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Lionel Renault, James C. McWilliams, and Pierrick Penven
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Jennifer Veitch, Pierrick Penven, and Frank Shillington

Abstract

The Regional Ocean Modeling System (ROMS) is used to systematically investigate equilibrium conditions and seasonal variations of the Benguela system at a resolution of 9 km, including both the large-scale offshore flow regime and the economically and ecologically important coastal upwelling regime. A shelf-edge poleward flow exists in the northern Benguela region (i.e., north of ∼28°S) and is driven primarily by the wind stress curl via the Sverdrup relation. As such, it is strongly seasonal and is most intense during spring and summer, when the wind stress curl is most negative. The poleward flow deepens as it moves southward; between ∼25° and 27°S, much of it veers offshore because of the nature of the wind stress curl and its interaction with the northwestward path of the Benguela Current, which is influenced by alongshore topographical variations. The Benguela Current is driven by nonlinear interactions of passing Agulhas rings and eddies and does not have a striking seasonal signal. In the mean state, it is characterized by two streams. The more inshore stream is topographically controlled and follows the run of the shelf edge. The meandering nature of the offshore stream is a result of the preferential path of Agulhas rings. The model simulates all seven of the major upwelling cells within its domain. The three southernmost cells have the strongest seasonal signal and experience their greatest upwelling during spring and summer months, whereas the two northernmost cells have less seasonal variability but nevertheless have increased upwelling from autumn to spring (and least upwelling in summer), and the central Benguela upwelling cells experience year-round upwelling. The effect of topography on coastal upwelling was investigated by smoothing alongshore coastline and topography variations, which showed that, in all of the seven major upwelling cells, upwelling is enhanced on the downstream side of capes.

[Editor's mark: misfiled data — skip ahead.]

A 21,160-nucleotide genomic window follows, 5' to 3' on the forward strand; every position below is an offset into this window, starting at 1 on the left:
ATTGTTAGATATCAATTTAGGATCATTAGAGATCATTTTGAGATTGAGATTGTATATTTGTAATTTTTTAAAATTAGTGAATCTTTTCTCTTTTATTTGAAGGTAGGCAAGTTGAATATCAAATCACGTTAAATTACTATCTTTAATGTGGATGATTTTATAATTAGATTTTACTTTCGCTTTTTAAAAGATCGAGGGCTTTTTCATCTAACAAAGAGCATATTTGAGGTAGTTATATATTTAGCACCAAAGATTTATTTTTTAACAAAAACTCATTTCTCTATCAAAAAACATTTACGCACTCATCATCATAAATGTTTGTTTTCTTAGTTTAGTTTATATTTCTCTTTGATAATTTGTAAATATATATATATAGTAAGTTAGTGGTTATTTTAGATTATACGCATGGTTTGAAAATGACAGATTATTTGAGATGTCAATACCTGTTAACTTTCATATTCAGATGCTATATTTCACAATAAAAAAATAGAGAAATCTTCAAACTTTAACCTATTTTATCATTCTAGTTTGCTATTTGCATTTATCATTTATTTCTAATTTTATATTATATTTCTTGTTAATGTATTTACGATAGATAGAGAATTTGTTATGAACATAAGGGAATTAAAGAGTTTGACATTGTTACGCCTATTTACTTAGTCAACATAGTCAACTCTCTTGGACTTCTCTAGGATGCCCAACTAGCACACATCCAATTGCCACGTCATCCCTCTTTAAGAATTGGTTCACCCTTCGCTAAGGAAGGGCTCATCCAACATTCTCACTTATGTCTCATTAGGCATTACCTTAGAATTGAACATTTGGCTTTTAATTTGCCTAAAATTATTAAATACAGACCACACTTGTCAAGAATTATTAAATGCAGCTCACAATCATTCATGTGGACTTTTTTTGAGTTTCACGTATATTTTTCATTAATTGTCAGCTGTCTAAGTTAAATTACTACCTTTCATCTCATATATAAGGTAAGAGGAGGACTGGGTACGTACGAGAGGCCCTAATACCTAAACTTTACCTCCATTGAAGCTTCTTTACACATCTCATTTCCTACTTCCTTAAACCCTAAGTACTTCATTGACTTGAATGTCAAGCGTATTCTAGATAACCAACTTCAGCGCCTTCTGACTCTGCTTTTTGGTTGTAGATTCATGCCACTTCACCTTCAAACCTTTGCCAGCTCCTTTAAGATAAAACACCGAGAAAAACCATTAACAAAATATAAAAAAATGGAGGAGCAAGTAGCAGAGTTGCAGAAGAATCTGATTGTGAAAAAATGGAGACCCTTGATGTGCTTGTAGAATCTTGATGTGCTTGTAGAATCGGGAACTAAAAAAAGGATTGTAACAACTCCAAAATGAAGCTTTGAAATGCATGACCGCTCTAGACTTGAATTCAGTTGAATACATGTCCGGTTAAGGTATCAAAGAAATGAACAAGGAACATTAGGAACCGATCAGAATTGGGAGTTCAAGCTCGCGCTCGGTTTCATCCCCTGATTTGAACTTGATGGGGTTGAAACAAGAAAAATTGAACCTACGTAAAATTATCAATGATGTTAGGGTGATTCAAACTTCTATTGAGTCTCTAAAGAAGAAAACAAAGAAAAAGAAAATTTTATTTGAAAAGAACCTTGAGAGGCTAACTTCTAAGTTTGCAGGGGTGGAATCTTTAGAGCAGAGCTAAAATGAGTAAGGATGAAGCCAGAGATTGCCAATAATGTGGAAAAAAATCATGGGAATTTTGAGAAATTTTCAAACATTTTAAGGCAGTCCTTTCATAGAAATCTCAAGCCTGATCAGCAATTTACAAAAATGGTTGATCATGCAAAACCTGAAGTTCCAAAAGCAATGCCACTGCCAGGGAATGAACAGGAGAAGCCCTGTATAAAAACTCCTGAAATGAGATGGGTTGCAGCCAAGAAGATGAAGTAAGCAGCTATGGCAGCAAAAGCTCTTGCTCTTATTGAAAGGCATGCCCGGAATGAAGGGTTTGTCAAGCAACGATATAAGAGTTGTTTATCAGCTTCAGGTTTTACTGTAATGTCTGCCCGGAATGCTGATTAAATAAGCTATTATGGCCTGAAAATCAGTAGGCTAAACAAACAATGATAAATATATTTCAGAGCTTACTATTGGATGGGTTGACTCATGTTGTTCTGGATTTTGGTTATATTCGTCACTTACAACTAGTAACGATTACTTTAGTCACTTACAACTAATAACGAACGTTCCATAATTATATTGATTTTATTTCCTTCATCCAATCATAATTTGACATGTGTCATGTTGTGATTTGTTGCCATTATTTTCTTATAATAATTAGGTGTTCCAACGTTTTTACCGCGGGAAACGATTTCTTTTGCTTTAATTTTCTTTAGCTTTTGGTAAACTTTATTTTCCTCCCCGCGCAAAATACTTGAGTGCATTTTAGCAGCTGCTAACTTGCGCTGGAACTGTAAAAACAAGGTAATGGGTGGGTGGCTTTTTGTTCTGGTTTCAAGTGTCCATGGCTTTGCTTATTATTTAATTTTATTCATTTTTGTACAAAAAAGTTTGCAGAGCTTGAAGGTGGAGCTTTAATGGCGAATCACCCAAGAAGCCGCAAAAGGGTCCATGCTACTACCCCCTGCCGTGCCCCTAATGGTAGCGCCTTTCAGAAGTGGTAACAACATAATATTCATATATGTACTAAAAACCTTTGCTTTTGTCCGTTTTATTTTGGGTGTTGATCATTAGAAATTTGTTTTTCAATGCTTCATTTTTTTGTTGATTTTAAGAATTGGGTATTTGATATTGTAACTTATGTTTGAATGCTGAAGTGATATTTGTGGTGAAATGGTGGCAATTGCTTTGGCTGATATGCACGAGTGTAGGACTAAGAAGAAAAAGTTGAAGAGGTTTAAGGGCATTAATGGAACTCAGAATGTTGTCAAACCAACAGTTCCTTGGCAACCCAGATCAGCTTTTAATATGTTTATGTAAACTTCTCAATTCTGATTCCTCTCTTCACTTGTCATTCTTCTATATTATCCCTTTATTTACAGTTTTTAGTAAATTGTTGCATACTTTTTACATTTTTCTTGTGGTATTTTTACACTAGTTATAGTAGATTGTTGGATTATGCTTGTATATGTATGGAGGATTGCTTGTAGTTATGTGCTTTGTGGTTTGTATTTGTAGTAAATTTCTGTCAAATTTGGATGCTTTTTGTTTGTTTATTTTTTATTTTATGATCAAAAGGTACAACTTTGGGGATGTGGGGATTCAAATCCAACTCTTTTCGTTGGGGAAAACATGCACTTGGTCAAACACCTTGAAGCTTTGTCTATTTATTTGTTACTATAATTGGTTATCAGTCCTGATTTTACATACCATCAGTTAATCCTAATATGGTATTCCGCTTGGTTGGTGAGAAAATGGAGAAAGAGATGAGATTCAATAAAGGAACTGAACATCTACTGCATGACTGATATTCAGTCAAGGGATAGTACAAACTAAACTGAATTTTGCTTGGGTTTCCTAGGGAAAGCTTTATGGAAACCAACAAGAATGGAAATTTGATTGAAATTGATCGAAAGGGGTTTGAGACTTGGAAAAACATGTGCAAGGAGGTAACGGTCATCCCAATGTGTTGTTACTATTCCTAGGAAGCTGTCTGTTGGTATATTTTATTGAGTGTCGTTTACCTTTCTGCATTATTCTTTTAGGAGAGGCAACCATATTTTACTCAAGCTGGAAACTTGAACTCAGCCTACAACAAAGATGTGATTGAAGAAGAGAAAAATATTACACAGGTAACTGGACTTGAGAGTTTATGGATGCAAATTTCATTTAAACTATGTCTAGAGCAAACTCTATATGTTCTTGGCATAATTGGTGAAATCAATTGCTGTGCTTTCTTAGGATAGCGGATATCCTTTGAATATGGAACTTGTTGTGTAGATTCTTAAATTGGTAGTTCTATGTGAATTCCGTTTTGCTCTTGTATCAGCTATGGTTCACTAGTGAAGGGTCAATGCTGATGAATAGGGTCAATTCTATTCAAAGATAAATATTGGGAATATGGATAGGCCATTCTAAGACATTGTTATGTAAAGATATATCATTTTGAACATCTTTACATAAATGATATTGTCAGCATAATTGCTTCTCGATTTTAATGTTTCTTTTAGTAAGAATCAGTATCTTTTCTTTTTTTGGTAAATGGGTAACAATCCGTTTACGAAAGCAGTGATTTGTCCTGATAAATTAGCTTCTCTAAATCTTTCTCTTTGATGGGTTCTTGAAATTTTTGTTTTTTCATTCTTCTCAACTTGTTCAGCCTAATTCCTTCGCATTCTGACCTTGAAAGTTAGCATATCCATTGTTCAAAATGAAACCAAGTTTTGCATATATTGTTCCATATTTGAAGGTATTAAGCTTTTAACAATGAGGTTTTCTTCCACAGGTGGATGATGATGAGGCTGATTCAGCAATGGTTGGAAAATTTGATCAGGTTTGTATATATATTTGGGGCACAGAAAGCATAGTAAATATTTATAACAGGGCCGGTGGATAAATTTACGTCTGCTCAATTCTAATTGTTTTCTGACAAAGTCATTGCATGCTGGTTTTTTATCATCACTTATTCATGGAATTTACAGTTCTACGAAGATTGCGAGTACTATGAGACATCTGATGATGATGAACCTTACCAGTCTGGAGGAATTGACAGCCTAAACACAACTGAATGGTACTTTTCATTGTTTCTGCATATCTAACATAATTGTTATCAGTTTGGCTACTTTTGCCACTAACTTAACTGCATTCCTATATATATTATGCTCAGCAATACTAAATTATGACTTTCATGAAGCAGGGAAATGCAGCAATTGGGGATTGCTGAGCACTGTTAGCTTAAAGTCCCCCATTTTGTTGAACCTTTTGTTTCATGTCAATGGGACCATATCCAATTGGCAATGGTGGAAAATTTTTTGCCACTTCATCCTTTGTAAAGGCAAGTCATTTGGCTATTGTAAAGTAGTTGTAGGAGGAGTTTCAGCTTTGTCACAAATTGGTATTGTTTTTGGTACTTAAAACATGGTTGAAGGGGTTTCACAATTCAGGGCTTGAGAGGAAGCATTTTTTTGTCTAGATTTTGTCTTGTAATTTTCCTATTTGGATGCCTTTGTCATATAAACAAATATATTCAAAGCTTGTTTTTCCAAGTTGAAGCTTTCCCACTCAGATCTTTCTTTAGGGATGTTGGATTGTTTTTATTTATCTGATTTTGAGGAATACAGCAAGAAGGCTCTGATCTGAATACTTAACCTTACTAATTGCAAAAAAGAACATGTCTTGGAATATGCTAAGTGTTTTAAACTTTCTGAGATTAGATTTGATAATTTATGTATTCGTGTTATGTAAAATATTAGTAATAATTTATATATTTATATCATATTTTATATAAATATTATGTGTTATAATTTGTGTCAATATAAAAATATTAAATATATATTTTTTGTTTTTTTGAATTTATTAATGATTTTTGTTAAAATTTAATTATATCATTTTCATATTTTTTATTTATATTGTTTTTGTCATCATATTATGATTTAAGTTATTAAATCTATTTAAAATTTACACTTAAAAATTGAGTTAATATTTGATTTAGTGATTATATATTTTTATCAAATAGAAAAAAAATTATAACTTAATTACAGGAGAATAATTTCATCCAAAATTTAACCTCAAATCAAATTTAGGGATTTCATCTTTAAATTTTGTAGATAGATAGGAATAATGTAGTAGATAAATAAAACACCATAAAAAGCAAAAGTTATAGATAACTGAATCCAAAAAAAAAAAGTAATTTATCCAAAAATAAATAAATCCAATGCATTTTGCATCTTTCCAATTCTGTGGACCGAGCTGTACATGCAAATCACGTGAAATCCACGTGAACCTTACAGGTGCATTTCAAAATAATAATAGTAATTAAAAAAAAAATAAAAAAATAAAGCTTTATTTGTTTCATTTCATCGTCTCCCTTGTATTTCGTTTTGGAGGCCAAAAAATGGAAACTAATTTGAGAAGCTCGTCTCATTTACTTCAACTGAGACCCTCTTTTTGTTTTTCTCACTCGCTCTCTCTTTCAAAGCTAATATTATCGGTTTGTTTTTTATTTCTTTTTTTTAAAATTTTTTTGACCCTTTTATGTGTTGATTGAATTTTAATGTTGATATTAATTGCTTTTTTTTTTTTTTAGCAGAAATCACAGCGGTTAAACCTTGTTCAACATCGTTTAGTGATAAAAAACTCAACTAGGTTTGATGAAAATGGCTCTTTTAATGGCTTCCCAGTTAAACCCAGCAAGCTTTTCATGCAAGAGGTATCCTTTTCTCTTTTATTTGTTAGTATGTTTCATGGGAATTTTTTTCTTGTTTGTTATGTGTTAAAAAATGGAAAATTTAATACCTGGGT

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Lionel Renault, James C. McWilliams, and Pierrick Penven

Abstract

Coupled ocean–atmosphere simulations are carried out for the Mozambique Channel, the Agulhas Current system, and the Benguela upwelling system to assess the ocean surface current feedback to the atmosphere and its impact on the Agulhas Current (AC) retroflection and leakage. Consistent with previous studies, the authors show that the current feedback slows down the oceanic mean circulation and acts as an oceanic eddy killer by modulating the energy transfer between the atmosphere and the ocean, reducing by 25% the mesoscale energy and inducing a pathway of energy transfer from the ocean to the atmosphere. The current feedback, by dampening the eddy kinetic energy (EKE), shifts westward the distribution of the AC retroflection location, reducing the presence of eastern retroflections in the simulations and improving the realism of the AC simulation. By modulating the EKE, the AC retroflection and the Good Hope jet intensity, the current feedback allows a larger AC leakage (by 21%), altering the water masses of the Benguela system. Additionally, the eddy shedding is shifted northward and the Agulhas rings propagate less far north in the Atlantic. The current–wind coupling coefficient s w is not spatially constant: a deeper marine boundary layer induces a weaker s w. Finally the results indicate that the submesoscale currents may also be weakened by the current feedback.